We’ve looked before at how exercise supports healthy teeth and gums just as much as it does your overall health and well-being. Now new research suggests that one of the ways this happens is by keeping inflammation under control.
Inflammation, of course, is a common thread through the many health conditions linked to gum disease. These include diabetes, stroke, heart disease, rheumatoid arthritis, Alzheimer’s, cancer, and more.
Simply put, the chronic inflammation in a mouth with periodontal disease also leads to chronic inflammation throughout the whole body. Much of what we do to fight the gum disease – the planing, scaling, irrigating with ozone, disinfecting with laser, and more – are attempts to curb the inflammatory processes there in the mouth. Anything that can help control inflammation is helpful.
And that includes exercise, according to the paper just published in the Journal of Clinical Periodontology.
The study was performed on lab rats that were taught to swim to swim for one hour each day. After six weeks of this exercise, the researchers induced periodontal disease in these rats, as well as in another group of rats that were not exercising.
Then they monitored them, looking specifically as loss of supporting jaw bone and epithelial attachment. Each represents a different aspect of what periodontal disease does to the gums and teeth.
Loss of epithelial attachment is a measure of soft tissue damage. Epithelial tissues make up the outermost layer of the gums and are critical for the attachment of the gums to the teeth. A they become less attached, the gums recede and the gingival pockets alongside the teeth deepen. These are a perfect place for pathogenic (harmful) microbes to live and multiply, which only worsens the condition.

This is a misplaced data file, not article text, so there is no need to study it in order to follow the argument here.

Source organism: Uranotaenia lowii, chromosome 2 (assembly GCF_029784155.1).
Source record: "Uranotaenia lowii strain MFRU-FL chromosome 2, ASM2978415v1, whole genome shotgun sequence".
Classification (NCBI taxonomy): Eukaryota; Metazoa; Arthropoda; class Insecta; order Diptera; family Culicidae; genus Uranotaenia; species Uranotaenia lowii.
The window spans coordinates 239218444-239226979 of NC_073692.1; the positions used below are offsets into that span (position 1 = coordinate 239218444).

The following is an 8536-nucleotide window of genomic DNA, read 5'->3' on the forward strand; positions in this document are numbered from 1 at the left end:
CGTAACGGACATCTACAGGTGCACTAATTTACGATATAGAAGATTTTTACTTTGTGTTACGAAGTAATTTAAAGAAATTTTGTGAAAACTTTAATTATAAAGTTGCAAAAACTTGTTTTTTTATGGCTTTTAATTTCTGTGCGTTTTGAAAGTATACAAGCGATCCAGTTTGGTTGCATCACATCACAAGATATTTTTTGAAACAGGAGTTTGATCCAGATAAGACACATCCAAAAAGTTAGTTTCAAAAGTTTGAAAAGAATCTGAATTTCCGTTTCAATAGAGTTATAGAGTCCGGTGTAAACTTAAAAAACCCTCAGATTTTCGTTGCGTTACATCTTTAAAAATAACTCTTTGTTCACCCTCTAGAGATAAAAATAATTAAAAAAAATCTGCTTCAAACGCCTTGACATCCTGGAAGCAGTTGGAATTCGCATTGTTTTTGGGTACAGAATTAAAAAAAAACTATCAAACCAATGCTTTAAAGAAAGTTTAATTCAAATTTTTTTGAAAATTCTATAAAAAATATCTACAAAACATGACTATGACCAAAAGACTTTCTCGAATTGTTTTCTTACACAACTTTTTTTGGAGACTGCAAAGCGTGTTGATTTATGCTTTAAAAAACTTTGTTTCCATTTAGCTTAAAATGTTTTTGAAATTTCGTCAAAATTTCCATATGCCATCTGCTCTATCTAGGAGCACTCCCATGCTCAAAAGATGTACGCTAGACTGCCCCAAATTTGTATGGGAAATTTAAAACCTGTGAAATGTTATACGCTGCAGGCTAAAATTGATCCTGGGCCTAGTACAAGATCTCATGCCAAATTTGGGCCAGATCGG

Ultimately, the chronic inflammation from these infections leads to another consequence of periodontal disease: alveolar bone loss – that is, the bone that supports your teeth. This destruction happens in the advanced stages of gum disease. It weakens the jawbone itself and destroys that attachment points for the teeth.
As both the soft tissues and jawbone are increasingly damaged, it becomes impossible to keep the teeth in the mouth, leading to their loss.
But those lab rats show how exercise can make this outcome less inevitable.
Those who exercised showed much less loss of epithelial attachment and bone than those who weren’t trained to exercise. Specifically, exercise decreased the amount of a protein called tumor necrosis factor-alpha (TNF-Alpha) and increased the amount of another protein Interleukin-10 (IL-10). TNF-alpha increases inflammation while IL-10 is anti-inflammatory.
This shows that the exercise inhibited inflammation by affecting the proteins that control it, affecting signs of both early and late gum disease.
But wait! There’s more!
One other effect of periodontal disease – in rats and many humans alike – is heightened anxiety. Using behavioral tests, the researchers also found that anxiety-related behaviors were less severe among the rats that exercised. Changes in brain structure suggested that exercise may make rats without periodontal disease more resistant to anxiety as well.
There’s considerable debate over how much exercise is desirable and what kinds are best. We don’t recommend getting caught up in all that. The important thing is to find physical activity that you like and make doing it a priority. If you say that you’ll do it when you have the time, you never will. Yet it should be considered as essential to your health as good diet and hygiene. It’s a point that bears repeating:
Just as you wouldn’t go for days on end without brushing or showering or drinking water or eating healthy food, you shouldn’t go without physical activity.
Your gums – and the rest of you – will be grateful.